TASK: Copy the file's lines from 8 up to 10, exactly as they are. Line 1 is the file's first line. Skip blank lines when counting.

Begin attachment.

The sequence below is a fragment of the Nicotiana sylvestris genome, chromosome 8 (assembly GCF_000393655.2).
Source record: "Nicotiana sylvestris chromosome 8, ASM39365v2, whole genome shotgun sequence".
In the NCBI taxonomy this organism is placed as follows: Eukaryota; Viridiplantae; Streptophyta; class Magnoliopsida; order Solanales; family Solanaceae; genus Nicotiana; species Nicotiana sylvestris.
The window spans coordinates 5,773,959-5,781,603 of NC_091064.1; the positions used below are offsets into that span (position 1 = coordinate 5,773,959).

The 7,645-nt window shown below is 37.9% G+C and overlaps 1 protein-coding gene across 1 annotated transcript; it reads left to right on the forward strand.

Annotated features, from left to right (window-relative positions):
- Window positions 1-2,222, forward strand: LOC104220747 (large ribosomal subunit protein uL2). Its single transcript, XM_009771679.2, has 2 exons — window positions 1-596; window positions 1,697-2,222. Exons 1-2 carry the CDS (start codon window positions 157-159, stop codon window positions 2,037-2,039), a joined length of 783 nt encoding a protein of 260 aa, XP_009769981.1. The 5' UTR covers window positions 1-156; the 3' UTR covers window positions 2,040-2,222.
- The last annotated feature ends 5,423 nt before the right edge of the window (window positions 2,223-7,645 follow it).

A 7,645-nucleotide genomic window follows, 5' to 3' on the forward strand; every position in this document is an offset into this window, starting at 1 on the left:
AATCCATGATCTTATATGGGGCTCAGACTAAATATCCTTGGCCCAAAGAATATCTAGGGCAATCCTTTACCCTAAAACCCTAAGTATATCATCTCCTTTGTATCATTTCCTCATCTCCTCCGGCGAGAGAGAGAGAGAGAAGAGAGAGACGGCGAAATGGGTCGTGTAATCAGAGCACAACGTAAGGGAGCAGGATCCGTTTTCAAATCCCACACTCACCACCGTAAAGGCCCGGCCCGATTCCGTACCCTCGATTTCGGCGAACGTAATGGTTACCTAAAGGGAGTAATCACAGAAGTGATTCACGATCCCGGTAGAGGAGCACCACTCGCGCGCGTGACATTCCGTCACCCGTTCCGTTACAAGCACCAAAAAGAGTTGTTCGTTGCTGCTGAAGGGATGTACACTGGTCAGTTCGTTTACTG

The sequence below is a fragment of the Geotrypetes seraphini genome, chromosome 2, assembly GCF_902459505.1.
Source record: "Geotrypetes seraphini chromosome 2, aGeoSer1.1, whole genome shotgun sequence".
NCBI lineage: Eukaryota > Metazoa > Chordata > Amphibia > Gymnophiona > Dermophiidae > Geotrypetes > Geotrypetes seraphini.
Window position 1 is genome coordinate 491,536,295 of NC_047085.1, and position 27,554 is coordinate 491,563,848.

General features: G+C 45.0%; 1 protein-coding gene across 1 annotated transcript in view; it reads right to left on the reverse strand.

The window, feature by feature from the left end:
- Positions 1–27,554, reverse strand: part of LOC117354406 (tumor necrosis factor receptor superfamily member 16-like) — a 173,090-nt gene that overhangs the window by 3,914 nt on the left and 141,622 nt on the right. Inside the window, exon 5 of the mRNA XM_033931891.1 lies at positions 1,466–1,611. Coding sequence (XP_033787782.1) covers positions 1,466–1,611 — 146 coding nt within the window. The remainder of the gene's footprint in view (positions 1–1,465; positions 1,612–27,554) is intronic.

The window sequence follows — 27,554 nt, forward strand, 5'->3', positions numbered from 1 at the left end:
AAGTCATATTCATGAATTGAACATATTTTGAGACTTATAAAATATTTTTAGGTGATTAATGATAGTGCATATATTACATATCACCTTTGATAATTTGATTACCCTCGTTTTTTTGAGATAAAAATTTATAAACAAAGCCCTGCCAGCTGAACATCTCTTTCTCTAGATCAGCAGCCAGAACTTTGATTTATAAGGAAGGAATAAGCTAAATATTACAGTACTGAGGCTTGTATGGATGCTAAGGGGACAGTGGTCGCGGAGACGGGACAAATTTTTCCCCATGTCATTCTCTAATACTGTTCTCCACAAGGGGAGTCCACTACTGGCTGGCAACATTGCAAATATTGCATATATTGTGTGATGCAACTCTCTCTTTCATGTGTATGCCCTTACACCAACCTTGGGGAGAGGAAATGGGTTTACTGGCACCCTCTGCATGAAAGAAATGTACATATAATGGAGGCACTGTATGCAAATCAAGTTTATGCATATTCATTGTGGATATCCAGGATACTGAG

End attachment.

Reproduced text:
- The last annotated feature ends 5,423 nt before the right edge of the window (window positions 2,223-7,645 follow it).

A 7,645-nucleotide genomic window follows, 5' to 3' on the forward strand; every position in this document is an offset into this window, starting at 1 on the left:
AATCCATGATCTTATATGGGGCTCAGACTAAATATCCTTGGCCCAAAGAATATCTAGGGCAATCCTTTACCCTAAAACCCTAAGTATATCATCTCCTTTGTATCATTTCCTCATCTCCTCCGGCGAGAGAGAGAGAGAGAAGAGAGAGACGGCGAAATGGGTCGTGTAATCAGAGCACAACGTAAGGGAGCAGGATCCGTTTTCAAATCCCACACTCACCACCGTAAAGGCCCGGCCCGATTCCGTACCCTCGATTTCGGCGAACGTAATGGTTACCTAAAGGGAGTAATCACAGAAGTGATTCACGATCCCGGTAGAGGAGCACCACTCGCGCGCGTGACATTCCGTCACCCGTTCCGTTACAAGCACCAAAAAGAGTTGTTCGTTGCTGCTGAAGGGATGTACACTGGTCAGTTCGTTTACTG